- Check with your doctor or pharmacist about all other prescription medicines and over-the-counter medicines and dietary supplements (vitamins, minerals, herbs and others) you are taking before starting this medicine as there are known drug interactions with sonidegib. Also, check with your doctor or pharmacist before starting any new prescription or over-the-counter medicines, or dietary supplements to make sure that there are no interactions.
- Avoid the use of St. John’s Wort while taking sonidegib as this may lower the levels of the drug in your body, which can make it less effective.
When to Call the Doctor
Call your doctor or nurse if you have any of these symptoms and/or any new or unusual symptoms:
- Headache that does not go away
- Tiredness that interferes with your daily activities
- Feeling dizzy or lightheaded
- Pain that does not go away or is not relieved by prescribed medicine
- Nausea that stops you from eating or drinking and/or is not relieved by prescribed medicines
- Throwing up more than 3 times a day
- Diarrhea, 4 times in one day or diarrhea with lack of strength or a feeling of being dizzy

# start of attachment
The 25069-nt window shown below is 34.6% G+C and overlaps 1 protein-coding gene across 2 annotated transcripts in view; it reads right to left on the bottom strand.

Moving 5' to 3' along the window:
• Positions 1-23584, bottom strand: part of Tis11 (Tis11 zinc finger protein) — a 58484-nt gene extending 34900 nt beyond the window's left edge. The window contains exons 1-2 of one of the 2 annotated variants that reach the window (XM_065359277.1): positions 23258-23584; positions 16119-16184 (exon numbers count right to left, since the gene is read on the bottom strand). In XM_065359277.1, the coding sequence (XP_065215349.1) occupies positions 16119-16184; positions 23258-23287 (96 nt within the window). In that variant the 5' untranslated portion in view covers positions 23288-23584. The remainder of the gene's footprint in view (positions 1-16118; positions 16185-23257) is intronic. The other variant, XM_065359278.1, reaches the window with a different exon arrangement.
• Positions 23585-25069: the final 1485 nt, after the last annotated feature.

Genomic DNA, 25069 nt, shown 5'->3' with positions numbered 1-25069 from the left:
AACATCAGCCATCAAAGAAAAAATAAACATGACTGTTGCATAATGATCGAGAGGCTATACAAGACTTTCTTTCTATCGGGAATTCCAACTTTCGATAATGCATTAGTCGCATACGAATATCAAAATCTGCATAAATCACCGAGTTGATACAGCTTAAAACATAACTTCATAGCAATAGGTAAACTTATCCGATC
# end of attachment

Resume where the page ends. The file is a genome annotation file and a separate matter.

- Lasting loss of appetite or rapid weight loss of five pounds in a week
- Decreased or very dark urine
- Muscle pain in the shoulders, thighs, or lower back; muscle weakness or trouble moving arms and legs
- If you think you are pregnant or if you have impregnated your partner
- Pregnancy warning: This drug can have harmful effects on the unborn baby. Women of childbearing potential should use effective methods of birth control during your cancer treatment and for at least 20 months after treatment. Men with female partners of childbearing potential should use condoms, even after a vasectomy, during your cancer treatment and for at least 8 months after your cancer treatment. Let your doctor know right away if you think you may be pregnant or may have impregnated your partner.